ER doctor: ‘I always pray today would be kinder’ | Lifestyle.INQ

OCTOBER 27, 2022

Dr. Mark Austine Fabian Gawaran, chief resident of emergency medicine at Makati Medical Center, outside his workplace

Dr. Mark Austine Fabian Gawaran is a self-described adrenaline junkie. To some degree, you have to be, he said to Lifestyle, if you enjoy working in the emergency room.

Gawaran, chief resident of emergency medicine at Makati Medical Center (MakatiMed), said choosing to be an ER doctor means rushed meals and toilet breaks. A typical 12-hour shift barely gives him time to sit down. He thinks on his feet, knowing the first 15 minutes could be crucial to saving a patient’s life.

“A lot of us will work out for happy hormones, eat healthy food to boost our immune system, and get a real good night’s rest,” he said.

Pre-COVID-19, the ER saw around 400-500 patients a day. Today, the ER has been turned into a hot zone where all patients are considered to have COVID-19-related disease until proven otherwise, he said.

By showing up at work each day, he exposes himself to the virus. Gawaran is cautious and, like all doctors working closely with COVID-19 patients, is often fearful for his life. He wears four layers of personal protective equipment (PPE) every day, not just for his safety but for the protection of everyone he might encounter throughout the day.

“There’s always fear that we might get infected. We’re not just in the ER for a certain number of hours; we stay for the entire duty time,” Gawaran said. “Forgetting one step in the PPE could make us prone to get an infection and start infecting other people.”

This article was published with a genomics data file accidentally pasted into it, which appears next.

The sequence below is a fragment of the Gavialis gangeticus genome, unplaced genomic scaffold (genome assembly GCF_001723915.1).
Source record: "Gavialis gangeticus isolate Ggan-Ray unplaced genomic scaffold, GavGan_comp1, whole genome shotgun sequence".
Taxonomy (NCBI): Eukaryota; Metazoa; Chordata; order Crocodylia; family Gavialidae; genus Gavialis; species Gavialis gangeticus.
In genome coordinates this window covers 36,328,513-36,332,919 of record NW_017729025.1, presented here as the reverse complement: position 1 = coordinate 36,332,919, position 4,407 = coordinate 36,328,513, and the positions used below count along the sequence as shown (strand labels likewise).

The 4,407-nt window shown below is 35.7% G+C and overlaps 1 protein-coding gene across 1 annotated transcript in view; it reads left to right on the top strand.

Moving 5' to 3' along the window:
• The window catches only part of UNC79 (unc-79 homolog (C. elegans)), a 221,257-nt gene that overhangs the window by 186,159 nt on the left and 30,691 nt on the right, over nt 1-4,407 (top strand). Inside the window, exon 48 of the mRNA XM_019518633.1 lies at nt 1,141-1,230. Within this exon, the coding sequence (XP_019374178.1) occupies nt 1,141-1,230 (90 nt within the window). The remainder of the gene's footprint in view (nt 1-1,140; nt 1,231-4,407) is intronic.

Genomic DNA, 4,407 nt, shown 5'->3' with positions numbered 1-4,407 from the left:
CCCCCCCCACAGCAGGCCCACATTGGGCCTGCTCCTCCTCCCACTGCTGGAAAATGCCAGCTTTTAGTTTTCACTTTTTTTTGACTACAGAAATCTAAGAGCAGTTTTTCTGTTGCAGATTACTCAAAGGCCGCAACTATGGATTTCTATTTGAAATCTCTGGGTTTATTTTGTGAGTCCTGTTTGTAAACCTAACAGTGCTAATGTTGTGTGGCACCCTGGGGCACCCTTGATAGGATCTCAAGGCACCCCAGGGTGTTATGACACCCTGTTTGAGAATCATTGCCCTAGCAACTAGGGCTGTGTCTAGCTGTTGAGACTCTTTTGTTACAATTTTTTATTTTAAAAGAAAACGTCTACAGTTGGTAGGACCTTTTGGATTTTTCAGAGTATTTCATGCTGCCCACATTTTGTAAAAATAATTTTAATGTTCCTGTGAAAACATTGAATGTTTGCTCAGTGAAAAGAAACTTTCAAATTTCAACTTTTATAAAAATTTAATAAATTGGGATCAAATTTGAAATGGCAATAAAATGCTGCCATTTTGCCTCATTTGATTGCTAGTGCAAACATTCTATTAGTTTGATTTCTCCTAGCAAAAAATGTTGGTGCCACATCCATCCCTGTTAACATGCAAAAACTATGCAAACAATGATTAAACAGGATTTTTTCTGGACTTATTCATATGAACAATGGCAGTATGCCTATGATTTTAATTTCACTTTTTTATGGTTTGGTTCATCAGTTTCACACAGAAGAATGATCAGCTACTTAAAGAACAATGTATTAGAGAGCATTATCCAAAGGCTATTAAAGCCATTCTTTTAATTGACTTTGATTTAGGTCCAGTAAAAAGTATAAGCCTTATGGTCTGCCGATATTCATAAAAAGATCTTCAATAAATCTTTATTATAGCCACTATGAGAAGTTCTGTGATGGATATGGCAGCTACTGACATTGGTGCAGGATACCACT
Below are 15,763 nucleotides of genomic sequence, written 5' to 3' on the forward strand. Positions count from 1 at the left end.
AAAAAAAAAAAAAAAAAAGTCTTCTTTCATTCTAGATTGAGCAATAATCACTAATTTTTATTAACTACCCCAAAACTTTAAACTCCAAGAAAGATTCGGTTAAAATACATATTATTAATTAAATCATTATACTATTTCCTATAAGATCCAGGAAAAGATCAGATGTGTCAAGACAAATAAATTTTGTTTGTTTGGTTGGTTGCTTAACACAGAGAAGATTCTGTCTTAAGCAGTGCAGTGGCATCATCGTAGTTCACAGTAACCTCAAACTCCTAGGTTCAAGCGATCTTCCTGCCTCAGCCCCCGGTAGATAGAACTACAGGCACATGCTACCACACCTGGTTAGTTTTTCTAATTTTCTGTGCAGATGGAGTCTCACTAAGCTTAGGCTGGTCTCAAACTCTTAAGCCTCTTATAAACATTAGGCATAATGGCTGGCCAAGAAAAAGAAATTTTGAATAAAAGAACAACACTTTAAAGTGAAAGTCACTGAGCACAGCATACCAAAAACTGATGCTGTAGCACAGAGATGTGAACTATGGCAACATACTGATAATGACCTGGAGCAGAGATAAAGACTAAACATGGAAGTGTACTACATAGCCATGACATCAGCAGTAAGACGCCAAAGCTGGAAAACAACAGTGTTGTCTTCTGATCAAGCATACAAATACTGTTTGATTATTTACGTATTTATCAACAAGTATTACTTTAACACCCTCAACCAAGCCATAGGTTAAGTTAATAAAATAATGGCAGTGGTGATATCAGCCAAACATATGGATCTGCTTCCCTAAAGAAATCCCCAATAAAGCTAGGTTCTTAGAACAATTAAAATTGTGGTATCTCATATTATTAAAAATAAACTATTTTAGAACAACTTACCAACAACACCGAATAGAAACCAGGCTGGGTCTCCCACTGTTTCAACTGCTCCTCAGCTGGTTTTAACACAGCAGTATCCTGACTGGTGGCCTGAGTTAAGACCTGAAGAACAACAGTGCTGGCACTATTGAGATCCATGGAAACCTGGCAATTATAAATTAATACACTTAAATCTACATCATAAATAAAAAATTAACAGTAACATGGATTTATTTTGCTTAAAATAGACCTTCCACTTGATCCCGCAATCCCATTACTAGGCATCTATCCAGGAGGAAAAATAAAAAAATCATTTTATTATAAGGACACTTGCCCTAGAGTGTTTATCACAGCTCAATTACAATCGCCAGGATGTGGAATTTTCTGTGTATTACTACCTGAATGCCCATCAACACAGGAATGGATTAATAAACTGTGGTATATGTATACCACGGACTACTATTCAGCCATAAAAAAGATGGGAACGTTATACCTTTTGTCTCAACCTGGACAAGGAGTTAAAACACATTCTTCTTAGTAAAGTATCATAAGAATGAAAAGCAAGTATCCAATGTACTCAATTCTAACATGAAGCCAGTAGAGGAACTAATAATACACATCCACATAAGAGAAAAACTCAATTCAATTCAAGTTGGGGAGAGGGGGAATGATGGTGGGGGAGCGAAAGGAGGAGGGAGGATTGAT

Dr. Mark Austine Fabian Gawaran, chief resident of emergency medicine at Makati Medical Center, outside his workplace

The face of death

Fortunately, MakatiMed provides psychiatric support to its front-liners. He said they also have a support group on Facebook.

“What worries us is a lot of young people are dying in front of us, even after we’ve tried our best with the evidence provided,” he said. “We may have seen the face of death so many times in our profession, but we still get affected every time we lose a patient. But we can’t get too emotional because it clouds the judgment.”

What keeps him going, like most of us, is the hope that it might get better someday.

In the beginning, he said, patients come in with their relatives. Patients always request to see their loved ones. Sadly, patients pass away without any goodbyes.

“Maybe I can comfort more patients today… Being a doctor is a commitment to yourself and your loved ones,” he said. “I always pray today would be kinder, even if the inevitable happens.”

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